- Fish should be consumed more often than red meat as the texture is softer and contains more good fat, which is recommended for the elderly. For red meat and poultry, if one faces difficulty with chewing foods, then find ways to modify its texture to suit you. For example, chop into small pieces or mince them first.
- Include probiotic-rich foods in your daily diet – cultured milk drinks and yogurt. Probiotics are essentially the good bacteria in our gut. Alternatively, you can opt for homemade fermented foods such as tempeh, kimchi, sauerkraut, homemade yogurt, tapai pulut, tapai ubi and natto which are also potential sources of good bacteria.
- Reduce the intake of foods high in sugar and fat as these foods are not favourable for good bacteria growth. Choose the daily food intake wisely and make sure it is balance in terms of good nutrition. It will also help someone to manage their finances by leaving out unnecessary expenses in terms of food/drinks that contain less nutritional value, like soda beverages, dried fish and more.
- Eat moderately and avoid oversized portions. Overeating can pave the way to obesity, which is a risk factor for many non-communicable diseases.
- Exercise has been shown to increase the diversity of microorganisms in the gut. Although it can be harder to keep active for some elderly in the later years, they should still try to do simple physical activities to help stay physically active. Aim for light or moderate intensity for short periods of time, and spread them out throughout the week to prevent wearing out. Simple exercises are best, such as brisk walking around or nearby house compound, or indoor exercises such as stationary bike, yoga, tai chi exercises, and light stretching exercises.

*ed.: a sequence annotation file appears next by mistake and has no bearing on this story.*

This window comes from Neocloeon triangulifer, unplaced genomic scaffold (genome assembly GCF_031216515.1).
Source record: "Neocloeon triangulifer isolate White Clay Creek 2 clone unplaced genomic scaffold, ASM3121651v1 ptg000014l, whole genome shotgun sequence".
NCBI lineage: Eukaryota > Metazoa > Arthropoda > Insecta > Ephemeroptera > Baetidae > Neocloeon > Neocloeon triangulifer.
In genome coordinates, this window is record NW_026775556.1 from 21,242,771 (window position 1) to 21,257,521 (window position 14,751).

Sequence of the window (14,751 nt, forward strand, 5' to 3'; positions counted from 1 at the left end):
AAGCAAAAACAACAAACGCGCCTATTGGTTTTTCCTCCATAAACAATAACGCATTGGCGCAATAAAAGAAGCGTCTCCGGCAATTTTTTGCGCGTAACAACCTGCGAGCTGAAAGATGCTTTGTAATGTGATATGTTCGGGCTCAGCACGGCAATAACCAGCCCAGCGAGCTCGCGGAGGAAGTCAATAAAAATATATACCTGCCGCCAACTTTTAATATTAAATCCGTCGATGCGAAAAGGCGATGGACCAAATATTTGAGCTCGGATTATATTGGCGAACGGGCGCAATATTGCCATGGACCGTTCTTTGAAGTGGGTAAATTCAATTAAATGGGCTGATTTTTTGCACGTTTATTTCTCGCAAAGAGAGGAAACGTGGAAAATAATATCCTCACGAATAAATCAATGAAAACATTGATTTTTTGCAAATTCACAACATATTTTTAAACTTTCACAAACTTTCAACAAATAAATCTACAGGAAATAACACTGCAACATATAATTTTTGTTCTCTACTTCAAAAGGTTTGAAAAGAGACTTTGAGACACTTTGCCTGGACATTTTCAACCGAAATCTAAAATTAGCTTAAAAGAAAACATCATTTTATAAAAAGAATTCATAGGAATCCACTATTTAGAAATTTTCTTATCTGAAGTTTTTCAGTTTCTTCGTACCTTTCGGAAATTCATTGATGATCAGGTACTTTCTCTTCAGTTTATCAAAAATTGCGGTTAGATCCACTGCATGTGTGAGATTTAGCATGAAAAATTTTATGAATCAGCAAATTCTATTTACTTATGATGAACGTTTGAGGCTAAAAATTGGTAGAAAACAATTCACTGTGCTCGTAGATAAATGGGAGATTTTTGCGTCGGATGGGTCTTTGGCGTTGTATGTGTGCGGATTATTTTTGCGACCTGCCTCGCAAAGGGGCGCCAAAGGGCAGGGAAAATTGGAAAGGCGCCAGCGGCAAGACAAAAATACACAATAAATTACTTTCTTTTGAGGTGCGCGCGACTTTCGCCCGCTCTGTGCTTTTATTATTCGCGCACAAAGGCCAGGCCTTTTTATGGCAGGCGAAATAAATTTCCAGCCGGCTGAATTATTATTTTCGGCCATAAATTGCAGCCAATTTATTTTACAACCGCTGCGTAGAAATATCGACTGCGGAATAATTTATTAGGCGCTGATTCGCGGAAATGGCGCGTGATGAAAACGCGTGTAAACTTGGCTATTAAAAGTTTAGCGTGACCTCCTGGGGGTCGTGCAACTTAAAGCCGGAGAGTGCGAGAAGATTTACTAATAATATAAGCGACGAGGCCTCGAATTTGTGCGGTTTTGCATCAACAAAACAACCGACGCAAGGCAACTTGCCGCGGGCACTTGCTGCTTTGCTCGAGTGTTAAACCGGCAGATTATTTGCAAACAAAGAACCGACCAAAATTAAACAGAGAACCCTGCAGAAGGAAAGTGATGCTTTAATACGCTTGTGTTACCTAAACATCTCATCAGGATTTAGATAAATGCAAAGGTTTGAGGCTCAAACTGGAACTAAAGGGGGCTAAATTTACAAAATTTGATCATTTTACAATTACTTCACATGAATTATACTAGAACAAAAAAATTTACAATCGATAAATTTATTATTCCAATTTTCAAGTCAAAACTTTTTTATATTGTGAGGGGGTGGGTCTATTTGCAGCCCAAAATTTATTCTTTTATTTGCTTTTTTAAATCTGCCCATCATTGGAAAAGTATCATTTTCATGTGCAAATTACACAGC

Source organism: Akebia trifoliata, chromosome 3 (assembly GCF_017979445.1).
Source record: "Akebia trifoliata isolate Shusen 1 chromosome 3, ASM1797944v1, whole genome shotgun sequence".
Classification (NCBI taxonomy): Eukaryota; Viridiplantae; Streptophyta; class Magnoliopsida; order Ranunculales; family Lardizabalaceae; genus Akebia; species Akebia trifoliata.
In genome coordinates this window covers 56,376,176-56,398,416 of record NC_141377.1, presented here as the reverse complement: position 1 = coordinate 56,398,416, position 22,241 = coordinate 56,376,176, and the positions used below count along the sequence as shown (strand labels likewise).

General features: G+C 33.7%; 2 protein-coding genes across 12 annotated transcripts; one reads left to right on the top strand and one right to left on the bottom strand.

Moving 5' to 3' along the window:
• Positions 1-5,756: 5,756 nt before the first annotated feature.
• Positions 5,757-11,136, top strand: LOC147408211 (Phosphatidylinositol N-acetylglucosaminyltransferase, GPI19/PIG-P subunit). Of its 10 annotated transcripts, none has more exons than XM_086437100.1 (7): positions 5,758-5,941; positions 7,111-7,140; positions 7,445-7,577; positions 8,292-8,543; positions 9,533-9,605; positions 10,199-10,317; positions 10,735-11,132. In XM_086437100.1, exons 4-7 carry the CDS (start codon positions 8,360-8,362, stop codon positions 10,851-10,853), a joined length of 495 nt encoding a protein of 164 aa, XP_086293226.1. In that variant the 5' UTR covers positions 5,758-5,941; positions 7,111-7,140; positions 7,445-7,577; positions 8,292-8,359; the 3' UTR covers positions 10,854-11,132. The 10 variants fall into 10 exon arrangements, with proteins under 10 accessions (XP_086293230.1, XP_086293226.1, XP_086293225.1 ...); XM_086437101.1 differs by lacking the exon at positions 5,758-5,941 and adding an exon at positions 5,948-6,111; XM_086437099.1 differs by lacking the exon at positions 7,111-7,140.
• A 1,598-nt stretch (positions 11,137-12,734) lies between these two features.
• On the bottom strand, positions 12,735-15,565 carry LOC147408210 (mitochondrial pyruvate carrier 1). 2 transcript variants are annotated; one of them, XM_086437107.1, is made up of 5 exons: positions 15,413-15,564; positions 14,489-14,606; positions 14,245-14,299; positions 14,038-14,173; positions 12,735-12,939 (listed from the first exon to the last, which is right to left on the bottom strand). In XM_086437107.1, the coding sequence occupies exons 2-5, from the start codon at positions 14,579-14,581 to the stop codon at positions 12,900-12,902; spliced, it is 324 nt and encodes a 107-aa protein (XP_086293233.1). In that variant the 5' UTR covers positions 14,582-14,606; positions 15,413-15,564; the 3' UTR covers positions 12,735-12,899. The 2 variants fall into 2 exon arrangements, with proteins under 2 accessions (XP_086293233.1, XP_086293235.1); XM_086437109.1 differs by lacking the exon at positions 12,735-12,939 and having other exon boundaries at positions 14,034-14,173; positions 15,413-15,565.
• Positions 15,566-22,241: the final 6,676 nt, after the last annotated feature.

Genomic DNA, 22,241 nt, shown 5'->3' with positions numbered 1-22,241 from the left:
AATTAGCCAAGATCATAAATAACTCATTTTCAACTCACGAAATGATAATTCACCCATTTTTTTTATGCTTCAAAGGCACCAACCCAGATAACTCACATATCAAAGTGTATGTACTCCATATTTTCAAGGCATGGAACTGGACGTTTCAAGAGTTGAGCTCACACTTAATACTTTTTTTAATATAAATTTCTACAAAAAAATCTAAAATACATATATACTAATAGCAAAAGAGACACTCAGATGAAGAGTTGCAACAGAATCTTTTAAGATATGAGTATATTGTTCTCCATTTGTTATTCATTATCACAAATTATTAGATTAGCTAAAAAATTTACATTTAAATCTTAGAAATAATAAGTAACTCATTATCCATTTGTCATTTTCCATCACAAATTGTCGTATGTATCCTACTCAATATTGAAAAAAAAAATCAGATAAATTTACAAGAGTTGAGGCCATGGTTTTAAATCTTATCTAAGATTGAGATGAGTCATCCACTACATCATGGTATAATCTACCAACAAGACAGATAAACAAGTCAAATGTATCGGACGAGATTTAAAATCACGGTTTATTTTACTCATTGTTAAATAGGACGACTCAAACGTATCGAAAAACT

Make the right choices
Diet and lifestyle choices play important roles in the way one age and crucial for supporting general and immune health.
This is in view of the fact that one’s immune system generally becomes less efficient with age, leading to a higher vulnerability to diseases in the elderly, including the current Covid-19 pandemic where the elderly is categorised as a high risk group.
As the gut microbiota also undergoes changes during ageing, this may further jeopardise the immune system of the elderly. It is therefore particularly important to maintain good gut bacteria balance to promote immune health of the elderly.
Unfortunately, the elderly may face problems with limited income, thus proper meal planning is important when deciding what groceries to buy.
Emphasis should be given to healthy nutritious food while unhealthy items/food/drink should be minimised (e.g. cigarettes, junk foods, and sweetened beverages such as teh tarik, 3-in-1 instant drinks and carbonated soft drinks) – the money saved can be allocated for healthier food options.
Rely on professional information such as those from nutriweb.org.my/probiotics/Probiotics Education Programme of the Nutrition Society of Malaysia (NSM).
This article is contributed by Probiotics Education Programme (PEP) of NSM and supported by VITAGEN Malaysia. For more information on PEP’s activities, visit www.nutriweb.org.my/probiotics.
Assoc Prof Dr Rosita Jamaluddin is with Universiti Putra Malaysia’s Department of Nutrition and Dietetics and is an expert committee member of the Probiotics Education Programme.